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Family Analysis: Professor Elizabeth Cooke and Spencer Clarke introduce the Law Commission’s project on the enforcement of family financial orders and ask for responses to the consultation paper.
The Law Commission has opened a consultation on the enforcement of family financial orders and aims to publish a report with recommendations to the government within 18 months to two years from the close of the consultation in July 2015. The Commission has invited responses to the questions and proposals contained in the paper, which can be downloaded here.
What is the project about?
We explore how the enforcement of family financial orders might be improved, from the perspective of both the creditor and the debtor. We are not, in this project, concerned with the basis for such orders, so the question is ‘How do I get my money?’ rather than ‘What should my ex pay?’ The project covers the enforcement of all court orders that make financial provision for former spouses or partners and children, for example, periodical payment orders, orders for a lump sum and orders that transfer property, such as the matrimonial home. Typically, these orders will be made under the Matrimonial Causes Act 1973, the Civil Partnership Act 2004 and Schedule 1 to the Children Act 1989. The enforcement of child support payable under an assessment by the Child Maintenance Service falls outside the scope of the project.
Why is reform needed?
The law in this area has been criticised by lawyers and the public for being ineffective and difficult to use or understand. We focus on the enforcement of family financial orders, as distinct from civil orders generally, both because such orders will usually be made under the separate jurisdiction of the family court and because we think that family enforcement raises different issues. The non-payment of family financial orders, so often relied on to meet living expenses and housing needs, can cause particular hardship and the nature of such orders means that the debtor’s liability can change over time. The family creditor may also know more about the debtor’s finances than other creditors but, in contrast to most other civil proceedings, the parties’ emotions are likely to have greater significance and effect.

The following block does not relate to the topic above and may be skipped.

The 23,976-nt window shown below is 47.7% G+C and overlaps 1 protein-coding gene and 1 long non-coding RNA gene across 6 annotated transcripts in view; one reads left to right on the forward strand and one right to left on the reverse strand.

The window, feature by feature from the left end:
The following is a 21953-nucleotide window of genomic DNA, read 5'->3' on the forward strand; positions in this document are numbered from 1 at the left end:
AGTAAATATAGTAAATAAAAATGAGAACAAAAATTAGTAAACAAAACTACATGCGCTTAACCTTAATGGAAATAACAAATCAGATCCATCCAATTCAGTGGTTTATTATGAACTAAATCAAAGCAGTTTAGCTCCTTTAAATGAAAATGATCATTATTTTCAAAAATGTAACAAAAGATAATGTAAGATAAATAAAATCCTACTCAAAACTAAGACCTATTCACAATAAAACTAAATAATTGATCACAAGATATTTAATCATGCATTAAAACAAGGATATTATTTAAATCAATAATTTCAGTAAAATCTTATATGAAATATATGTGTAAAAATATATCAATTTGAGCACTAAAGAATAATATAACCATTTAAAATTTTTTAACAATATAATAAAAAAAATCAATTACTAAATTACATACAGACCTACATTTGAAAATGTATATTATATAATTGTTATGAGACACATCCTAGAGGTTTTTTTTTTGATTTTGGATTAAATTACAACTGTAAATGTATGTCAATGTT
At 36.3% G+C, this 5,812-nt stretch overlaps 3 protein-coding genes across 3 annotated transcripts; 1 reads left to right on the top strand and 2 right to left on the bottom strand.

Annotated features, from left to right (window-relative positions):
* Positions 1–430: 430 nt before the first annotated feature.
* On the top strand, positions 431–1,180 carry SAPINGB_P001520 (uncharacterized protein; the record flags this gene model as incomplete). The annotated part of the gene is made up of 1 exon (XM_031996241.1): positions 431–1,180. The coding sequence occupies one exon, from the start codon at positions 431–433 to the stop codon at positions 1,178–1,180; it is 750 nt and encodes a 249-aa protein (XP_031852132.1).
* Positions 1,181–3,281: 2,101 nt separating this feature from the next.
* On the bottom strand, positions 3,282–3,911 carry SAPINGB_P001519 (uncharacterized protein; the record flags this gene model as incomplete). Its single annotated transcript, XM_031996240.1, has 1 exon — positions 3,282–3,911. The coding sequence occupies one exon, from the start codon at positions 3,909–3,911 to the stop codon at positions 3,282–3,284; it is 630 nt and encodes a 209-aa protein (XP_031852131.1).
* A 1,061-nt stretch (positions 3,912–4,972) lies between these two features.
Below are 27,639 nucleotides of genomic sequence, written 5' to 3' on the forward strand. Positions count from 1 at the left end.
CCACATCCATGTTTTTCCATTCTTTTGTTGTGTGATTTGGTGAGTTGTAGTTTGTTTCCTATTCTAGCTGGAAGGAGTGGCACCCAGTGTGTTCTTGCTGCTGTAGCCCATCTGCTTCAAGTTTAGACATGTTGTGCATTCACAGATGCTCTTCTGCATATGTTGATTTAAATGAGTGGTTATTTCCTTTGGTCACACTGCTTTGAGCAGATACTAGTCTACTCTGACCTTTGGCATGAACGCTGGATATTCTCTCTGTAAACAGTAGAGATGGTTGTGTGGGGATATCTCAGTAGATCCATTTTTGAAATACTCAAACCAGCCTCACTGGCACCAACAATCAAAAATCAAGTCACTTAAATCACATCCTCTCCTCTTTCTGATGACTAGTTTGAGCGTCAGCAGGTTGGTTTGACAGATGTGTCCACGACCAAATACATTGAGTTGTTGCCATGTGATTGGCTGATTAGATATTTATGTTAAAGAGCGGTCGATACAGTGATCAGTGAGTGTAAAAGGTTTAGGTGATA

What are the key themes of the consultation paper?
We make proposals that are designed to empower creditors by improving existing methods of enforcement, such as third party debt orders and attachment of earnings orders. We also seek to increase the pressure that can be brought to bear on debtors who do not pay despite having the means to do so, by proposing a range of coercive orders; in doing so we have been very conscious of the need to make a distinction between these debtors and those who cannot afford to pay. The paper therefore addresses how information about the debtor’s financial situation could be more effectively and easily obtained. We also make proposals for improving and making more accessible information and advice about family enforcement for both parties, and for the public.
How do we propose to improve enforcement methods?
There is not the space here to set out in full our proposals, instead we highlight certain key proposals while encouraging readers to take a look at our consultation paper or its executive summary.